Seaham is a small town on the North East coast in County Durham, England. The town is around 6 miles south of Sunderland and 13 miles east of Durham City. According to the 2011 census, the town has a population of around 21,000. Many people refer to the town as Seaham Harbour or sometimes, The Harbour.
Indeed, with the change in the boundaries in 1974, Seaham would have been better off had the town become part of the City of Sunderland.
The original village of Seaham no longer exists but it lay just north of the new town centre. In the early 1800’s, the whole area was a rural farming community and the village lay between Seaham Hall and St Mary’s Church .
Seaham Hall dates from early 1790’s and it was local landowners, Ralph and Judith Milbanke who commissioned the building. Indeed, they were to have one child, a daughter called Anne Isabella.
Their marriage was short, but they did produce one child called Ada who became a famous mathematician.
In the 1820s, the Millbanke’s fortunes turned, so they sold their estate to Charles Stewart, the 3rd Marquess of Londonderry and his coal heiress wife, Frances Vane-Tempest. Indeed, the Marquess of Londonderry built the harbour between 1828 and 1831. The laying of the foundation stone of the North Dock was on 28th November, 1828.
The need for a harbour was for a cheaper and easier way to move the coal from Durham to London and the Continent of course. The brig Lord Seaham carried the first cargo of coal from Seaham Harbour 25th July, 1831. Before the development of the harbour, transportation of coal was by horse draw railways. The shipping activity combined with railway operations meant that the town grew along with the harbour. Major industrial expansion began in 1852 with the sinking of the first pit in the town.
Coal was a major part of life for the people of the town, of course. Indeed, there were three pits; Seaham Colliery, Vane Tempest Colliery and Dawdon Colliery. These colliery’s have now sadly closed. In the early 1900’s the dock doubled in size with new quays large curving piers and a new lighthouse. These stand today in virtually their original condition.
In 1823, the 3rd Marquess of Londonderry drew up plans for a town around the harbour area. However, due to lack of funds, the town grew slower than expected. But, the development of the town continued with its name being Seaham Harbour. However, nowadays its name is just Seaham. The first house in the town, which is now Sylvia’s public house is at the eastern end of the current shopping area.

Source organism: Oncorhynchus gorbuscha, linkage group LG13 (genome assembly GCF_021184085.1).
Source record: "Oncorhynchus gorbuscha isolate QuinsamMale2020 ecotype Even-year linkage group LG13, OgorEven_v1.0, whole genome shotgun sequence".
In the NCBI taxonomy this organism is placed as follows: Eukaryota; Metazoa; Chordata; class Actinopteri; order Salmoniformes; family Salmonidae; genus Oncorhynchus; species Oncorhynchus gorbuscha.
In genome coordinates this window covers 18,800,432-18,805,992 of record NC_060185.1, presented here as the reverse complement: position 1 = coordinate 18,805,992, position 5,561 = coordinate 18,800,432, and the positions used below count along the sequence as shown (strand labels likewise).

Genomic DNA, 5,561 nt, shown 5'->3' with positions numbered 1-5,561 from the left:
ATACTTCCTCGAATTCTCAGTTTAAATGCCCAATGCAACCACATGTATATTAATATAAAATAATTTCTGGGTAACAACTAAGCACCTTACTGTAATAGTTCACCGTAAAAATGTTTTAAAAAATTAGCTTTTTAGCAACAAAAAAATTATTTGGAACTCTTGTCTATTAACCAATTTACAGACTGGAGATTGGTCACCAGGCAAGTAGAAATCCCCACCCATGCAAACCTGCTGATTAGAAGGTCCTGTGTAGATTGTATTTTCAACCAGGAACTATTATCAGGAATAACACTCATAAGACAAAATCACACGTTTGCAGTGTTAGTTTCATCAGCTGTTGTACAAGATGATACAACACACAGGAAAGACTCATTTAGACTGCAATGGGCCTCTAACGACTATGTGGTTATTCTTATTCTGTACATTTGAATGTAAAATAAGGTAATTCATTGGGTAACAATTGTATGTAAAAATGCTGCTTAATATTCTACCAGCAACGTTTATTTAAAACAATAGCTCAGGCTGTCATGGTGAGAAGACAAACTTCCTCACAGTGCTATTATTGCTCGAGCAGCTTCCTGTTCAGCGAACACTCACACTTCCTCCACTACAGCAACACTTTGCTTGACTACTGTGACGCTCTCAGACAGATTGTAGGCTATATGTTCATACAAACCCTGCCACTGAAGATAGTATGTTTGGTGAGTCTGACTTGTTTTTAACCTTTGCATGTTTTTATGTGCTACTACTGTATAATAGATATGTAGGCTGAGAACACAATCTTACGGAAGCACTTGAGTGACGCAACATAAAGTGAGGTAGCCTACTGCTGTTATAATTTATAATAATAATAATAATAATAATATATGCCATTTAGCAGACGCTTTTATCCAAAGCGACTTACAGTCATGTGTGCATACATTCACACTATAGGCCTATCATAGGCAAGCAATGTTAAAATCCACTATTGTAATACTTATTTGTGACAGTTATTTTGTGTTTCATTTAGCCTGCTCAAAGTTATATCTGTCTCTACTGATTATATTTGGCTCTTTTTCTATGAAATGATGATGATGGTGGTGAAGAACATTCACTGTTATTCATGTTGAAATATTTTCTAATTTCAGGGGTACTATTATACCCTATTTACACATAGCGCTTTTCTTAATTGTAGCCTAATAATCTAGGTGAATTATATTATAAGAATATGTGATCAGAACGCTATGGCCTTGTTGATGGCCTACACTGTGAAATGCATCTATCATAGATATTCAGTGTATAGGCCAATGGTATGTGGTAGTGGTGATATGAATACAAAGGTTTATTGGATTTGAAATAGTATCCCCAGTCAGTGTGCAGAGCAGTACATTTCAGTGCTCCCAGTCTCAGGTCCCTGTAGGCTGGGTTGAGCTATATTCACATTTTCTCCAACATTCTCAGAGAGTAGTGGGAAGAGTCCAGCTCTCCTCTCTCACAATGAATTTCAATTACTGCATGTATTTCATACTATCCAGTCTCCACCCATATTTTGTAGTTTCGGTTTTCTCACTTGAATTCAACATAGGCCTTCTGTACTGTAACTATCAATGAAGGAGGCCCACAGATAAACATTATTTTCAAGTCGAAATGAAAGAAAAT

During the first world war, they used Seaham Hall as a war hospital. Furthermore, in 1927 it became a tuberculosis sanatorium. Today, Seaham still has a beautiful road lined with trees and countryside called Lord Byron’s Walk. This quaint road runs past Seaham Hall where Lord Byron married Anne Isabella. Seaham Hall, since evolved into a top class hotel, restaurant, conference centre and now a luxury spa.
Most of the County Durham coastline now has the classification of a ‘heritage coast’. Indeed, Seaham’s beaches are all restored too making them suitable for a day out for all the family. There’s also ample parking spaces which helps to attract many visitors in the summer months.
On top of the cliffs you will find a steel statue locally called Tommy, a First World War soldier. The official name for the statue is 1101 or Eleven-O-One which depicts the first minute of peace after the armistice.
There is a new multimillion-pound shopping complex called, Byron Place, in recognition of the links to Lord Byron of course. This is in addition to the small, but decent town centre. However, many people do prefer shopping in Sunderland City Centre as well as the nearby Dalton Park complex. Indeed, if Seaham folk say they are going to the town, it means Sunderland.
Of course, the famous Billy Elliot film from 2000 highlights the town. The film, set in the height of the miners’ strike of 1984/5, shows Billy Elliot doing his ‘angry dance’ in the Dawdon area of the town. Also, the Blast Beach at Dawdon is part of the opening scene in Alien 3.
The town has 4 parks so we shall highlight one and include the rest below.
The town has 3 other parks of course, they are; Seaham Town Park, Dawdon Park and Parkside Neighbourhood Park. The parks are home to the town’s football and cricket clubs and there are also facilities for bowls and BMX/Skateboarding. There is also a leisure centre complex and an 18 hole golf course too as well as many usual features.
Over the years, the town has had plenty of tragedies of course. This is because health and safety was practically non-existent in the industrial revolution. So, we document some of those disasters here. You can of course, comment on any article on Wearside Online. However, we also have a forum for the Wearside and District here to post as you please.